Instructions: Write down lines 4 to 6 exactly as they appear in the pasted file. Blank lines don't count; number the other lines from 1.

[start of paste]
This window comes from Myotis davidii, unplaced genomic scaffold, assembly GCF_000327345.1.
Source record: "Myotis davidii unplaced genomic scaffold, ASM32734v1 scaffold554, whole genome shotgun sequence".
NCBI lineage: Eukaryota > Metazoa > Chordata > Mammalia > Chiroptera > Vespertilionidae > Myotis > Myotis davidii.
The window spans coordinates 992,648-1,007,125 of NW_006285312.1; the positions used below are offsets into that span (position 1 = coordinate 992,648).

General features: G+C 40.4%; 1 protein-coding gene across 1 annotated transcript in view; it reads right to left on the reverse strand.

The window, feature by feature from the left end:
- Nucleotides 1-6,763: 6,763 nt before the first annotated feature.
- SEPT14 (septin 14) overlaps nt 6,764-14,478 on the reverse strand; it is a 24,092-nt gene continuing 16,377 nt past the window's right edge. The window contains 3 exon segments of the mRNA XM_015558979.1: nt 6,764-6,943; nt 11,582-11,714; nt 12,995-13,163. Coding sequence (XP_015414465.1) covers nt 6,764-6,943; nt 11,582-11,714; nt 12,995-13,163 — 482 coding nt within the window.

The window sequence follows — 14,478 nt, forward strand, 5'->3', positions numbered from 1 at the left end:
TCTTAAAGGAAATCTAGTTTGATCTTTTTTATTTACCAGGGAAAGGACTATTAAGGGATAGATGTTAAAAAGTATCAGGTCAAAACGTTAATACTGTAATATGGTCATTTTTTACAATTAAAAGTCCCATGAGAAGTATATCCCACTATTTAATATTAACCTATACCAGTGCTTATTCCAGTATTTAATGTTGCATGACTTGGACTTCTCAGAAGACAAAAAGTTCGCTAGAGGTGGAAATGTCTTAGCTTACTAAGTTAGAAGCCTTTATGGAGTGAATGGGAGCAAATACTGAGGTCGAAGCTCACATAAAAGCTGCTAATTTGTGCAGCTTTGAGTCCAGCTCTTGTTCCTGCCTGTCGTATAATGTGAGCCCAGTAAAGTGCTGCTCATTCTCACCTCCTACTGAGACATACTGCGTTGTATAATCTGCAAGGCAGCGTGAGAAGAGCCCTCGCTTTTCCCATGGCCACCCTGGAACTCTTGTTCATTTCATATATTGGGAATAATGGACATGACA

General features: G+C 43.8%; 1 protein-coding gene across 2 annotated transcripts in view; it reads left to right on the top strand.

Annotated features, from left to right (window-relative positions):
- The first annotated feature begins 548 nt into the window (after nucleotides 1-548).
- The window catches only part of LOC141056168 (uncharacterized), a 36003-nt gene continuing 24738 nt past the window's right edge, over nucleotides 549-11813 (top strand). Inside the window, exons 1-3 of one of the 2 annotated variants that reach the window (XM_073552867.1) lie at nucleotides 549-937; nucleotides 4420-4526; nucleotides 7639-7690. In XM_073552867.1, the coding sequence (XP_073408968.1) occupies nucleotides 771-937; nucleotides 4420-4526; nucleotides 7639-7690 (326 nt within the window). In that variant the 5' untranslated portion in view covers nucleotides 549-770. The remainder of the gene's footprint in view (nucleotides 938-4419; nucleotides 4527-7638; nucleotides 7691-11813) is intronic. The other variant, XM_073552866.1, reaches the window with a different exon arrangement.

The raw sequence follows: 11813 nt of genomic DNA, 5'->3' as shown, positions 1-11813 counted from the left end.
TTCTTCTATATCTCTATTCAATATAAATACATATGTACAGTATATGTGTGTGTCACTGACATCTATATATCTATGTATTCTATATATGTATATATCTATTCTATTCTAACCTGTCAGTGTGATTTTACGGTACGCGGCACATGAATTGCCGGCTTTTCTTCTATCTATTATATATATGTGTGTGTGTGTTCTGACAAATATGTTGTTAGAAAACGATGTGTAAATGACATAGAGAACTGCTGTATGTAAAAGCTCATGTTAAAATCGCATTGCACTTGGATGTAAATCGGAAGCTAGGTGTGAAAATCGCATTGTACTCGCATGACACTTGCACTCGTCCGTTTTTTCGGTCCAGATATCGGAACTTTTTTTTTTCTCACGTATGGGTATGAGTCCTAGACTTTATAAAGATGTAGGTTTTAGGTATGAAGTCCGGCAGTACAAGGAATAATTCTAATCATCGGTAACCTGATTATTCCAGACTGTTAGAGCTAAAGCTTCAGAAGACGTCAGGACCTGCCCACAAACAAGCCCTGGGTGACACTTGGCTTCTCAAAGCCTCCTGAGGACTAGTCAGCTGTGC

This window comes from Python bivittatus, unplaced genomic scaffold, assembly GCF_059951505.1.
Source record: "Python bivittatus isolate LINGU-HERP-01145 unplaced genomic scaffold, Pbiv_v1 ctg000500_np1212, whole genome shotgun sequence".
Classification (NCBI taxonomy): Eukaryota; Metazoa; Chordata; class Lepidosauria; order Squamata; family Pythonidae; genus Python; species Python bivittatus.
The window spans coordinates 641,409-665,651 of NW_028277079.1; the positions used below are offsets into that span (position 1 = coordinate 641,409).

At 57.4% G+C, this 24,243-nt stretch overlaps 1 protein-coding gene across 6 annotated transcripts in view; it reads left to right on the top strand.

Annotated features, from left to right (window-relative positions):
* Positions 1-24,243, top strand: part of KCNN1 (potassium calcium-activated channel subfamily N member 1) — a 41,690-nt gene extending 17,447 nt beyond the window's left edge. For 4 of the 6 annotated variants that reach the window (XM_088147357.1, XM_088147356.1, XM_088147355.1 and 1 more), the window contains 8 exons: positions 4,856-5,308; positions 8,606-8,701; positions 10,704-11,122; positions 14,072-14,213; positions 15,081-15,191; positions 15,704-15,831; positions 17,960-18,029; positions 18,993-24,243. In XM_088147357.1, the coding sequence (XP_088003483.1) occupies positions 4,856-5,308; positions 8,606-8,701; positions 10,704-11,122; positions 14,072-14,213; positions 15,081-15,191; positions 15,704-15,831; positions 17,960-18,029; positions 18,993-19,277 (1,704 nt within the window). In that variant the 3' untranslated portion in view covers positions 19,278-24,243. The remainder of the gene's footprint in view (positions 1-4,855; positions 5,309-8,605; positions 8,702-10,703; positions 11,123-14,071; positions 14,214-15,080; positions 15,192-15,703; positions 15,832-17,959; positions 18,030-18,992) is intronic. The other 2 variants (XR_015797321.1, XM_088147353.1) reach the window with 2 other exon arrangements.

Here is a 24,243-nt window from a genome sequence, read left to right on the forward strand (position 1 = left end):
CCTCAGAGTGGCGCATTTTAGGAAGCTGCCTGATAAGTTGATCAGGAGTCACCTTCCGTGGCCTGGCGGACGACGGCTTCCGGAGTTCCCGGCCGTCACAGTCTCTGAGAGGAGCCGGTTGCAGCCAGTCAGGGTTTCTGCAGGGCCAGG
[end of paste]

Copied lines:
The window spans coordinates 992,648-1,007,125 of NW_006285312.1; the positions used below are offsets into that span (position 1 = coordinate 992,648).

General features: G+C 40.4%; 1 protein-coding gene across 1 annotated transcript in view; it reads right to left on the reverse strand.

The window, feature by feature from the left end: